Gameplay 3
Controls 3
Graphics & Audio 3
Value For Money 3
Longevity 2

Multi-sport arcade games have always thrown up some titles that have been classics over the years.  From the original arcade game Track & Field, through Daley Thompson’s Decathlon to modern classics such as Wii Sports, we’ve enjoyed fun and frantic action, while ruining the odd joystick and controller buttons in the process.  Can Smoots Summer ..

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Smoots Summer Games – Xbox One Review

Multi-sport arcade games have always thrown up some titles that have been classics over the years.  From the original arcade game Track & Field, through Daley Thompson’s Decathlon to modern classics such as Wii Sports, we’ve enjoyed fun and frantic action, while ruining the odd joystick and controller buttons in the process.  Can Smoots Summer Games join the classics and get a medal, or does it not even make the final?

At first glance you can’t help but notice the similarity here to a Wii Sports title, but unfortunately the characters just don’t have the same charm.  The Smoots are basic cartoon people but with very little in the way of dynamic facial expressions which instantly rob them of any potential for humour, which should be essential for a fun family title like this.  Also, to their disadvantage is the fact that they don’t have much in the way of legs, being all body with a couple of little stumps with feet on.  This is an important fact when so many of the events involve running, so you don’t get much impression of athleticism as the participants scuttle along without really looking like they are sprinting.

The game is split into three modes, all pretty standard stuff, so we know they are things that will work in principle without breaking new ground.  The main mode is Championship, where you take on the AI or your friends in the different events, in either a Pentathlon, Heptathlon or Decathlon, depending on how long you want the game to last.  The Practise mode is handy for learning the game and honing your technique before you take on the AI or your mates.  The Challenge mode was the least satisfying, mainly because of the frustration of dealing with the game’s shortcomings.  You have to take part in a series of events, and only get to take on the next event if you reach the required standard.  Ah, just like Track & Field you say, which would be spot on, apart from having to put money in the machine to play!  It took me  quite a few attempts to get a decent enough score at some of the trickier events, and to be honest if it wasn’t for the purposes of the review I may have given up on this mode a bit sooner and gone back to much better Championship mode.

The Championship mode which is the real meat of the game, is played with some good old fashioned button bashing, its all nice and simple, just one or two buttons are needed, which is great as it makes it instantly accessible to all levels of player, not much skill is needed in terms of mastering controls, its just all down to speed and timing.  The comparisons to the previously mentioned Track & Field are obvious, as it pays homage to the daddy of this genre with the same control method in the throwing and jumping events whereby the speed meter locks at a certain point leaving you to press the button just the right length of time to get the 45 degree angle for the best throw/jump.  I’ve always wondered why its always 45 degrees, whether for long jump, shot put or javelin, etc, it doesn’t make a great deal of sense but at least you know where you are with it.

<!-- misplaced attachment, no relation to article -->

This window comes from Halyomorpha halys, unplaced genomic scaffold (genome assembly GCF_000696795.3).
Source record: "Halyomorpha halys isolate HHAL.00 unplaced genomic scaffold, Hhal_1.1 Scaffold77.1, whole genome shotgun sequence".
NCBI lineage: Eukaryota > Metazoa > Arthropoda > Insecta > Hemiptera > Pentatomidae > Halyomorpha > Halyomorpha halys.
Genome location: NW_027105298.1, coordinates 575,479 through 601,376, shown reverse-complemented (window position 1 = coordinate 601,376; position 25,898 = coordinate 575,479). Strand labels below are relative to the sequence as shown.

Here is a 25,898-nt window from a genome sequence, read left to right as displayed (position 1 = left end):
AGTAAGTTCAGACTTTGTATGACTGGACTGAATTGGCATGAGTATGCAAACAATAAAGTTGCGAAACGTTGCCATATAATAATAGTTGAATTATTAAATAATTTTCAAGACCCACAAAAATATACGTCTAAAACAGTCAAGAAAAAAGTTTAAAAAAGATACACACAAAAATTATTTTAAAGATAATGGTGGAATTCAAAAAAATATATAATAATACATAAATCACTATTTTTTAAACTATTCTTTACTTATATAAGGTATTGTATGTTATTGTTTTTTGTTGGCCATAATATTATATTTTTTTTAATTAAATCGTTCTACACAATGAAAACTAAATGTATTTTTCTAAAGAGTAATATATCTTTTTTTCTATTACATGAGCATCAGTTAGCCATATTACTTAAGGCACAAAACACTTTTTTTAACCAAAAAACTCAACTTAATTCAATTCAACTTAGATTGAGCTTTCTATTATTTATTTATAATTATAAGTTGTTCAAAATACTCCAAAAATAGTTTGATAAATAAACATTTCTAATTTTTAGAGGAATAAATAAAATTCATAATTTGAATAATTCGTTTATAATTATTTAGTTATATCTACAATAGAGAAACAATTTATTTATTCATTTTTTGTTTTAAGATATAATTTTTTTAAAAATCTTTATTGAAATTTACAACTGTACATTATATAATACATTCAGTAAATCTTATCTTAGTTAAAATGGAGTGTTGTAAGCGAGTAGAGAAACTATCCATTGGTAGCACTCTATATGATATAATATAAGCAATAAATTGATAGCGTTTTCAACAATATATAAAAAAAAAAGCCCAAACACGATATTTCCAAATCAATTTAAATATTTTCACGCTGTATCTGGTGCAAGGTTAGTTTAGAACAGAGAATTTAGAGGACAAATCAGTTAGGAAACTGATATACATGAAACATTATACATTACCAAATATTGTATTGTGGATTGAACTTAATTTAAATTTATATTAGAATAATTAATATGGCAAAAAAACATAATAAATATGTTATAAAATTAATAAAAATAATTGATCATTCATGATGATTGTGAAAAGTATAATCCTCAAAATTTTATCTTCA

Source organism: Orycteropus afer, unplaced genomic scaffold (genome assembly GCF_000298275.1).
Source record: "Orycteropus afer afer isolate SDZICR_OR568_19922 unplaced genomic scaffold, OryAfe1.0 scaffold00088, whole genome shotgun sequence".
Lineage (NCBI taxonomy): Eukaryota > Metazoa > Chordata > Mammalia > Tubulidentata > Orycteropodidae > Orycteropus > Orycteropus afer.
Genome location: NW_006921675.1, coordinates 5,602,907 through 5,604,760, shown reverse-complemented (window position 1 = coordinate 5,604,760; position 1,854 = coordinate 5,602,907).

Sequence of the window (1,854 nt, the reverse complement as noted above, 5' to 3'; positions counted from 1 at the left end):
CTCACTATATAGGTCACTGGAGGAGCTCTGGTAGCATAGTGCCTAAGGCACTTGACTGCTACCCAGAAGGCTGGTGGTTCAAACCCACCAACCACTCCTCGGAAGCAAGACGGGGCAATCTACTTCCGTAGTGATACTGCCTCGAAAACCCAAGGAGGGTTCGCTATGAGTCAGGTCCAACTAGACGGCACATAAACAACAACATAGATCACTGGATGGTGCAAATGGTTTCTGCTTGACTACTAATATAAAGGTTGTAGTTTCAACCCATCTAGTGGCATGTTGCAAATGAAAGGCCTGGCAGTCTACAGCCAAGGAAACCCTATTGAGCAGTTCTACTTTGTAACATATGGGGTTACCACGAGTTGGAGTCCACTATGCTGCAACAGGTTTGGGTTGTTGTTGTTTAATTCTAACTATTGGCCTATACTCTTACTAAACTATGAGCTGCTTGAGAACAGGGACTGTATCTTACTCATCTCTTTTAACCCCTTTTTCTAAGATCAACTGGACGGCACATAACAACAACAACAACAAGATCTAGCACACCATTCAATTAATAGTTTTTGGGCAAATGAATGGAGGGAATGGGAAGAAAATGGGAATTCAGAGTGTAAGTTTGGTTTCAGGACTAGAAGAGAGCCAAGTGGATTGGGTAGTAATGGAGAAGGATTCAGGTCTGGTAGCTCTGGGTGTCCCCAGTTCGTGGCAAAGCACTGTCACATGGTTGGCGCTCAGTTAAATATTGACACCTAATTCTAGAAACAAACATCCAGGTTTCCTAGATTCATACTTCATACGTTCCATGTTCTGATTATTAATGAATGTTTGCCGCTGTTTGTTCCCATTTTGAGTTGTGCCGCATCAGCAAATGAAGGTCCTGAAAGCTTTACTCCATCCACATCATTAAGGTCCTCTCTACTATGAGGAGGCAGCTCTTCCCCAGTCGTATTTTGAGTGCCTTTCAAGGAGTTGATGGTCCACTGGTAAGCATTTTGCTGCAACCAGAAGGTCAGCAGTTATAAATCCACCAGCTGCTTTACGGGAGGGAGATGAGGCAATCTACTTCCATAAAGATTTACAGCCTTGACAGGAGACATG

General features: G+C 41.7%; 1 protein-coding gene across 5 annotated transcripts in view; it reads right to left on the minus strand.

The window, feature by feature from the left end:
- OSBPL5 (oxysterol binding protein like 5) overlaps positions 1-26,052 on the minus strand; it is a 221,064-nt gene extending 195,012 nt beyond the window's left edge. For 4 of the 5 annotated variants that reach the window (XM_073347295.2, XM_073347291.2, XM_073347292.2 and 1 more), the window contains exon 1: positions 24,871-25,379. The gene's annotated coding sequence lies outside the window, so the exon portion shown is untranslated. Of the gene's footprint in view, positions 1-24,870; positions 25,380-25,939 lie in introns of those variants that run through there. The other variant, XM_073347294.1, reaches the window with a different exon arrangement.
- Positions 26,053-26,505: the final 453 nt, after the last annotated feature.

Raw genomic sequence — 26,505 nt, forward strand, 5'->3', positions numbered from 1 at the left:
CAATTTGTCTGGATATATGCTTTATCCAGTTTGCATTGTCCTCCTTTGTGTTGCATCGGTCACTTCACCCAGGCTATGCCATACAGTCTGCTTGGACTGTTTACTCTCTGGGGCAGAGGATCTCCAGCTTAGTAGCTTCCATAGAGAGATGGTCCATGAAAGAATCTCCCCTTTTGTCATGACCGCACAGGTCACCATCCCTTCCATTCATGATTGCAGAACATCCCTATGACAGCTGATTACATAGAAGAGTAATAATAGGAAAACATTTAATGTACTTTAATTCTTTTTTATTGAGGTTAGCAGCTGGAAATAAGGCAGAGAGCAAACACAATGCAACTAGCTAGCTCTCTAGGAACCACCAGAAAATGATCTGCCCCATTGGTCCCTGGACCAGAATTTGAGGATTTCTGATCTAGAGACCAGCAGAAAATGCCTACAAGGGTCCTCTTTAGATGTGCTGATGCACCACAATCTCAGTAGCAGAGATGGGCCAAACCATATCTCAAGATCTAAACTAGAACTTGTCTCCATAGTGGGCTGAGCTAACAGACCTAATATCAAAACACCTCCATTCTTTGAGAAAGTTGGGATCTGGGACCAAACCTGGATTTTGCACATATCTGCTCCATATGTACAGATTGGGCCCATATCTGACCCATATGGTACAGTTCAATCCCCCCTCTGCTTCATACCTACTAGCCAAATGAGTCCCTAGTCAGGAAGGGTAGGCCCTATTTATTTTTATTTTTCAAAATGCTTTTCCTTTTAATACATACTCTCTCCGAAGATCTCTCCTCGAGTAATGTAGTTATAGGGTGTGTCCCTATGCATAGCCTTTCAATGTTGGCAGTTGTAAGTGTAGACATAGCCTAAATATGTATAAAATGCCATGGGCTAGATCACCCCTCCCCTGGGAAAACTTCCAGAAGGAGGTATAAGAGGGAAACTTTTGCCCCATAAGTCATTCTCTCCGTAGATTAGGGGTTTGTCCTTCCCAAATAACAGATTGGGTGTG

The simplicity of the controls is a big plus point, to run just mash the X button and try to maintain that speed until the end of the race without your hand cramping up, which to be honest is half the fun. The problem is theres a discernible button lag with this game, which is not a problem in a straight sprint, but when you have to combine actions such as in the hurdles, you need to anticipate the jump and press the button well before the character on screen needs to jump, or they just bundle into the hurdles and fall.  This is very frustrating and takes some enjoyment away from the game, but thankfully when you get onto the swimming events and use the thumbsticks for control instead of the buttons, all the lag disappears.  This makes these events easier to win, but of course leaves the game as a whole unbalanced.

There are different difficulty levels available, but the don’t have any effect on your character, just on the AI, so the higher the difficulty you play on, the better the performance of the AI characters.  On the easy mode, you can expect to sit through a hell of a lot of foul jumps/throws so you never really know how well you’re doing until the very end of the event.

Local multiplayer is the mode that will give the most enjoyment in Summer Games, as like Wii Sports you can get friends and family round to stage your own mini Olympiad for household bragging rights.  Be warned though, things can get very competitive, but it’ll be a lot of fun.

Smoots Summer Games isn’t a particularly expensive game, so if you’re looking for a sporty party game for your friends and family to gather round and play, its worth buying, but  if you’re going to mainly play on your own against the AI (there is no online play available), then I couldn’t really recommend it as the fun is short lived and the games shortcomings will show after about half an hour.  My advice would be to wait for the Tokyo 202 game next year.

Developer:  Kaneda Games

Publisher:  JanduSoft

Price:  £8.39

Website: www.facebook.com/JanduSoft

Many Thanks to JanduSoft for the review copy

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